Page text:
In some embodiments, material of first features 14 and second features 22 comprises chemically-amplified photoresist, and the substance from such photoresist which imparts the altering to material 44 is acid. The acid may be caused to be released from photoresist by baking semiconductor substrate 10a at a temperature of at least about 100° C. The acid forms cross-links with “AZ R”-type composition of material 40. The amount of cross-linking, and the distance that the cross-linking spreads from features 14 and 22 may be adjusted by modifying one or both of bake time and bake temperature.

As an additional example where materials 14, 18 and 20 comprise silicon, an example alterable material 40 is a refractory metal, such as titanium, to result in a reaction ultimately to form the altered material to comprise a metal silicide. Such by way of example only is shown and described in U.S. Patent Application Publication No. US2007/0049030. Additional alterable materials depending at least in part upon the composition of the spaced second features are also of course contemplated, and whether existing or yet-to-be developed.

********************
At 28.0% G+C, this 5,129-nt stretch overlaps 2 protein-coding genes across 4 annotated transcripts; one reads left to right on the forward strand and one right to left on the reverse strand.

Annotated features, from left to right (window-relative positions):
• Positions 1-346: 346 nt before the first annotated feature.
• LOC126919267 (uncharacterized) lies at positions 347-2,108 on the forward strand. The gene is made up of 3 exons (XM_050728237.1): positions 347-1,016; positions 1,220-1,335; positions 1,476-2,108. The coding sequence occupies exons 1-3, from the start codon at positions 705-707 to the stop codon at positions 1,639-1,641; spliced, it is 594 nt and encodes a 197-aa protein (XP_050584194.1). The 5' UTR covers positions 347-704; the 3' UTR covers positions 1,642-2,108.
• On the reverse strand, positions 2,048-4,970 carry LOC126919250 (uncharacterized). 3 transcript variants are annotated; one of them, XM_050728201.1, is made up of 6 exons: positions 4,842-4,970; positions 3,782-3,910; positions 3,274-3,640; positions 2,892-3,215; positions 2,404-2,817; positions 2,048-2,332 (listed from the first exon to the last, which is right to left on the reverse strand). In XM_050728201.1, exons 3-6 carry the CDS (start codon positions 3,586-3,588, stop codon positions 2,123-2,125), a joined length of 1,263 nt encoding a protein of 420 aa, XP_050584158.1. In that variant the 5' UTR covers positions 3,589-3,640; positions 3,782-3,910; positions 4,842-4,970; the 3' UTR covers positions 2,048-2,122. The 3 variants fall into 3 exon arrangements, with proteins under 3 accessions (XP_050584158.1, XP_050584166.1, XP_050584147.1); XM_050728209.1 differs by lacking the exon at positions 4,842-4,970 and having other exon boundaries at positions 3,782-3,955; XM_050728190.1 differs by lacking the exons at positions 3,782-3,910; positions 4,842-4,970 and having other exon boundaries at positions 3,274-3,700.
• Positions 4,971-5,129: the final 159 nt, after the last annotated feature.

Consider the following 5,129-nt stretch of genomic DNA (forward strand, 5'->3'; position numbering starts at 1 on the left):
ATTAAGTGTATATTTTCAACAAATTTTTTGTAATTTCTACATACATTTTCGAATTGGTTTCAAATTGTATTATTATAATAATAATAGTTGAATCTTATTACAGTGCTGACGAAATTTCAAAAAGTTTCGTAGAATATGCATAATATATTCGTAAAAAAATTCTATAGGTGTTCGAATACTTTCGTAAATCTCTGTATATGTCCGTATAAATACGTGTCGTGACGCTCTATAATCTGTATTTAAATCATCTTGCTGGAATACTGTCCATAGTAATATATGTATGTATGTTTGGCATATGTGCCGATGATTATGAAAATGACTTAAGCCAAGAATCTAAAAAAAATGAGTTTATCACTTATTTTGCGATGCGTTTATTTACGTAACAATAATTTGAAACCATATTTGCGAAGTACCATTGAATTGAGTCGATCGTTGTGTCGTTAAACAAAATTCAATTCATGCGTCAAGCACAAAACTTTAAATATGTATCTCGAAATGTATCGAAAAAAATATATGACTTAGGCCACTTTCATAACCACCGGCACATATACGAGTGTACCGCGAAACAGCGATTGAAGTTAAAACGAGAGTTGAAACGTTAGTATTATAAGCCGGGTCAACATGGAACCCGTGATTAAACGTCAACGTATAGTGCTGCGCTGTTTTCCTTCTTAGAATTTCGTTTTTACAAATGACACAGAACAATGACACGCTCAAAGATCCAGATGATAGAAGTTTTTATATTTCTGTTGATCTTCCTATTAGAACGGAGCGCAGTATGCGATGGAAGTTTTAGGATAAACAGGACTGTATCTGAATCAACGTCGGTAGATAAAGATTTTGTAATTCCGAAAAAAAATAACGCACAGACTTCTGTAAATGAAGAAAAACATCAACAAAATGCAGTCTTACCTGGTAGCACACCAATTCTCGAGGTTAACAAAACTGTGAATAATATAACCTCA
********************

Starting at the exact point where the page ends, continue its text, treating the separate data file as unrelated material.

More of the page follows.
Referring to FIG. 14, and in one embodiment, un-reacted distal portions of material 40 (not shown) which were not altered to form material 44 have been removed, for example by etching, selectively relative to altered material 44. Suitable chemistries and conditions may be selected by the artisan depending upon composition of materials 40, 44 and 12. For example with respect to the “AZ R”-type compositions referred to above, such removal may be accomplished utilizing isopropyl alcohol and/or SOLUTION C™ as discussed above. Where material 40 may comprise additional components dispersed in an “AZ R”-type composition, such components may simply rinse away as the non-altered regions of material 40 are removed. Alternately, such additional components may be removed with solvents which remove the additional components. For instance, if silicon dioxide is utilized as a component of material 40, hydrofluoric acid may be utilized during removal of the non-altered regions of material 40 to ensure that the silicon dioxide of the non-altered regions is removed in addition to the “AZ R”-type composition of the non-altered regions.

Referring to FIG. 15, altered material 44 has been anisotropically etched to form spacers 35.

Referring to FIG. 16, first features 16 and second features 22 have been removed from the substrate, forming a mask pattern 37 comprising altered material 44.